Thursday, May 12, 2005

"like an old tale": The Winter's Tale

"like an old tale": The Winter's Tale

Time for another review then, normal self indulgent rules apply....

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Of all of Shakespeare's 'Romances' The Winter's Tale is undoubtedly the most generically puzzling. Certainly it fails to retreat as successfully into the twilight world of fantasy as do Pericles, Cymbeline or The Tempest. Without the provocation of even Posthumus, let alone Othello, Leontes, king of Scillia, embarks on a course of action, fuelled by his jealously, which in its terrifying intensity tears apart his family. Sixteen years, and some comedy shepherds, later Shakespeare apparently manages to reconcile the remaining members of the family and provide them with the sort of ending that the Romances yearn for. But time cannot bring back the dead and thus The Winter's Tale stands as a particularly wistful and complex member of the Romance family. Edward Hall and the Propeller company, however, embrace this complexity and in doing so provide an engagingly subtle, often beautiful and genuinely amusing production.

Fittingly for a play which proclaims itself to be a "tale" Hall has taken story telling as his central motif. The play thus becomes a tale told by Mamillius, Leontes and Hermione's son who proves to be one of its casulties. Through the eyes of this pyjama clad boy the action unfolds as the audience takes the imaginative leap with him. Mamillius's wooden dolls become embroiled in the action, his toy boat takes Antigonus and Perdita to Bohemia and, triumphantly, his teddy bear becomes the source of the most famous stage direction in Shakespeare - "exit pursued by a bear". Thus the production embraces the imagination and in doing so embraces the possibilities and the artifice of theatre. Actors play sheep, Autolycus becomes Bohemia's answer to Elvis, Perdita and Florizel dance in the aisles. The all male cast and the inevitable, and telling, doubling of roles adds to this unabashed celebration of story telling.

Propeller is very much an ensemble company, all 12 members attended the entirety of the five week rehearsal process, and this is undoubtedly telling in the performance. No one misses a beat and everyone carries the emotional load. Simon Scardifield as Hermione, however, proves to be outstanding. As Hermione stands at her trial, isolated and splattered in blood from the birth of Perdita, Scardifield radiates both intense courage in the face of Leontes's unprovoked tyranny and intense sorrow. From this point onwards it is clear that this is no Hermione who will be able to forgive Leontes. As the wide-eyed and intensely vulnerable Mamillius, Tam Williams is more than capable of providing the silent centre to the play and, undoubtedly with the benefit of some judicious cuts, James Tucker as the Young Shepherd, riding his sheep and losing all of his clothes - literally - to Autolycus, proves to be endearingly engaging.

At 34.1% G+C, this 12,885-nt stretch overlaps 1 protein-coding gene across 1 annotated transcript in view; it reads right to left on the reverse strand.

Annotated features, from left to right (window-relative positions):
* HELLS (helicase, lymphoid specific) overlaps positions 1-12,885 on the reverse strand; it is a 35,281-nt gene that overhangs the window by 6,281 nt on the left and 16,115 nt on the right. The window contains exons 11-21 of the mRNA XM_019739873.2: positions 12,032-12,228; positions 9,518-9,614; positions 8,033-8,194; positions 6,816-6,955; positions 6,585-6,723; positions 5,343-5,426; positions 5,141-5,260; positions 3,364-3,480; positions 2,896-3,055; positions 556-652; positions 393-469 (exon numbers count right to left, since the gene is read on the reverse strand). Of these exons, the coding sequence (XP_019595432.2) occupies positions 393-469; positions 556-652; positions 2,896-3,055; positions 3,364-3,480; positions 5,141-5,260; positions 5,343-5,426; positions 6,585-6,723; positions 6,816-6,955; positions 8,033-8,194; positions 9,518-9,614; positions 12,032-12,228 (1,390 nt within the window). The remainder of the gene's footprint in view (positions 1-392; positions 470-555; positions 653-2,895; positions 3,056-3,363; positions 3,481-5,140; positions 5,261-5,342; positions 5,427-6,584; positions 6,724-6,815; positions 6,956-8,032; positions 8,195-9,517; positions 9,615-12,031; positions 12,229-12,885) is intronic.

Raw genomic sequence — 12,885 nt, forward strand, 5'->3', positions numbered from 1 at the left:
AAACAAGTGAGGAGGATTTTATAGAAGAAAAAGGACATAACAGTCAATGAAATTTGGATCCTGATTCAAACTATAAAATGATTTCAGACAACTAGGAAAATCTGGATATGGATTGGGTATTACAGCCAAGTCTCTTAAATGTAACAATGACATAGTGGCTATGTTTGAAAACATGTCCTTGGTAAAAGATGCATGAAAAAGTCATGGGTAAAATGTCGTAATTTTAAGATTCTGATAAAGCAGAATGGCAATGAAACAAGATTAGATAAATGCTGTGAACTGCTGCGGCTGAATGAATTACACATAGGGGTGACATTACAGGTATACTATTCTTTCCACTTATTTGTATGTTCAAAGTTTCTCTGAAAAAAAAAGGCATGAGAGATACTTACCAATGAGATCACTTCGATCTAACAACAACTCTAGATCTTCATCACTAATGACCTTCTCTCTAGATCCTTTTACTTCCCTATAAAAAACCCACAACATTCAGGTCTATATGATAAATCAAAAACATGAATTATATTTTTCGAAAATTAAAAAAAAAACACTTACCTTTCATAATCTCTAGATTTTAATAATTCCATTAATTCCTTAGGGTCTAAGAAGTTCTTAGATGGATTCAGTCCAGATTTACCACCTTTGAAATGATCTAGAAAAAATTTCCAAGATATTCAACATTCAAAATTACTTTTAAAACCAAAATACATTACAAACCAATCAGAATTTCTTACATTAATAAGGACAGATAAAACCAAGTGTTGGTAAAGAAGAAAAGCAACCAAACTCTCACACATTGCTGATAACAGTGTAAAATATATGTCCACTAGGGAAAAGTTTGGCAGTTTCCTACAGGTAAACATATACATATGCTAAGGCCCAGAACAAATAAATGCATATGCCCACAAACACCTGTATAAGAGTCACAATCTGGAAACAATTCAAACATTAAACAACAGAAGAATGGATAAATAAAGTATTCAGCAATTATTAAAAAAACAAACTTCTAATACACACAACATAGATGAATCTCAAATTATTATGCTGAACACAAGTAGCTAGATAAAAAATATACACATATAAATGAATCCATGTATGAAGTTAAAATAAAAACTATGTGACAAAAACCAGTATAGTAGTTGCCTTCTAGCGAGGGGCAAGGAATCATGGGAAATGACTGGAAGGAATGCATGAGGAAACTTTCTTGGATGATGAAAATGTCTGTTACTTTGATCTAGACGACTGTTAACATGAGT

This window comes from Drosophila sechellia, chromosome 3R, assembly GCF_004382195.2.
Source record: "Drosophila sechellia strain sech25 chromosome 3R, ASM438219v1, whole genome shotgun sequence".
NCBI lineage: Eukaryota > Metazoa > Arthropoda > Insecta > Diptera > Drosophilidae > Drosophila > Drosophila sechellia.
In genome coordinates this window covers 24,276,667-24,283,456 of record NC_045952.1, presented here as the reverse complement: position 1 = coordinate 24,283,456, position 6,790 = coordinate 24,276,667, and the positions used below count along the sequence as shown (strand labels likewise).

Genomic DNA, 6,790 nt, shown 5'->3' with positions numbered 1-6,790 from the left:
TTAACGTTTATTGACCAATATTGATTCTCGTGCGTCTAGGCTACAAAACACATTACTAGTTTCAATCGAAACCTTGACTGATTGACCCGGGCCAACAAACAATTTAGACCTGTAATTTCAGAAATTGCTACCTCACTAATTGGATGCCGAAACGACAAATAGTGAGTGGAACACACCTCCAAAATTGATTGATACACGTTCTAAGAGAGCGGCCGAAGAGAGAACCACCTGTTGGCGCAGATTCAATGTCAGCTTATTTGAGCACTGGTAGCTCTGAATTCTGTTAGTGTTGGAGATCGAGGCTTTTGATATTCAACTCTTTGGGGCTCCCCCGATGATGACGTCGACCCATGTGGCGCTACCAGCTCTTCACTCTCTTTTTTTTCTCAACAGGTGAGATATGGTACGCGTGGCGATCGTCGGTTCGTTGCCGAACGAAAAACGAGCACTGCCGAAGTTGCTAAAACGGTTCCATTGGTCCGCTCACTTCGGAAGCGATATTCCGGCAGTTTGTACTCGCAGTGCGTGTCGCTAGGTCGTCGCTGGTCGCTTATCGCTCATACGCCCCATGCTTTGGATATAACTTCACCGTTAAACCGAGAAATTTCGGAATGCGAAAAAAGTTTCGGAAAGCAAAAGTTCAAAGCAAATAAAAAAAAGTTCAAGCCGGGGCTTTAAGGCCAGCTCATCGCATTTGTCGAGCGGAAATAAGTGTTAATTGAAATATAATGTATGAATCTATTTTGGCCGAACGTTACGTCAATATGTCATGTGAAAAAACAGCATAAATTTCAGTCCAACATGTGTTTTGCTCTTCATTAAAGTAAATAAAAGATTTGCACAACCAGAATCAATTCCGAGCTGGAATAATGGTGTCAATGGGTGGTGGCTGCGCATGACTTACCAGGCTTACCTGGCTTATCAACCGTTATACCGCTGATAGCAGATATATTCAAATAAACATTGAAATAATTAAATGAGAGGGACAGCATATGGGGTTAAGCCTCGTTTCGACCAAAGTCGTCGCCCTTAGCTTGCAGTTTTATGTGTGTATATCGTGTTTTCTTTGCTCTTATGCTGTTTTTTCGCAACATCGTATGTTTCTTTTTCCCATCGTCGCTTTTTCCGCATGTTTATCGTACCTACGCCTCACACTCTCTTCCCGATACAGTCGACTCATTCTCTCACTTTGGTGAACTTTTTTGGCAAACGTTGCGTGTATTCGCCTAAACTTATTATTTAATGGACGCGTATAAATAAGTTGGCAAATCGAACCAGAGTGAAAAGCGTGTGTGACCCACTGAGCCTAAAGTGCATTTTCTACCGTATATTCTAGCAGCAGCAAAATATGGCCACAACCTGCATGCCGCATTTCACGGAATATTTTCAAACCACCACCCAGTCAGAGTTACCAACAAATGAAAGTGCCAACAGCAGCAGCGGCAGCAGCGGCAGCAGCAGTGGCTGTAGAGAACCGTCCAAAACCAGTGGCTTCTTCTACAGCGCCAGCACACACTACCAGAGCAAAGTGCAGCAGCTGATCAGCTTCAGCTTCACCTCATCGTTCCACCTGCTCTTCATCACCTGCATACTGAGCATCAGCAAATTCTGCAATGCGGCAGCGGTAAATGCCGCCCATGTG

When the action moves from the tyranny of Leontes court following the apparent death of Hermione and the actual death of Mamillius to Bohemia the atmosphere of the production changes, with its festivity, songs and dancing, to embrace the comic pastoral of Shakespeare's play. Indeed the doubling of Mamillius/Perdita and the dead Antingonus with Florinzel points to the recovery and continuation of life. Hall, however, is not afraid of unearthing the counter voice and thus as the King of Bohemia rages over his son's plan to marry the apparent Shepherdess, Perdita, we are presented with the same terrifying excess of emotion that characterised Leontes's destruction. History it seems, is destined to repeat itself.

From this point onwards the production gently slips away from the comic and resolutely resists the urge to provide a happy ending. Hermione may not be dead, but it is clear as she coldly places her arms around Leontes that she cannot forgive him. And the final moments of the play point not those united but to those who have been forever seperated. Antingonus's wife Paulina is left to grieve and poignantly, as Leontes remains alone on stage left by all those who cannot forgive him, Tam Williams sheds Perdita's clothing for Mamillius's pyjamas. The final image, as the play recedes into darkness, is of father and dead son.

During the aftershow discussion a member of one of the school parties watching questioned whether the actors thought - because the play had been so accessible - that they had modernised it. I think the answer to this is a rather stark, definitely not. This is not Shakespeare 4 Kids, it is simply Shakespeare for the theatre. Hall and Propeller have embraced the nuances of an undoubtedly difficult, but eminently watchable, play and produced something hauntingly beautiful. And it remains a celebration of the theatre, and the play itself, to the very last; as Mamillius blows out his candle we cannot quite be sure if what we have seen is simply a tale he has created to pass a winter's evening. And so, the story continues.

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Given that I like my Shakespeare wistful, I've always had a soft spot for The Winter's Tale and I really was thrilled with what they did to the play. It kind of smacks of really detailed textual understanding, which was bound to get me over-excited. I confess to not having found the actors as sheep thing quite as hilarious as the rest of the audience though, mainly because I saw it done in an outstanding production of As You Like It a couple of years ago and wet myself then. I did find the unexpected nudity very amusing though.

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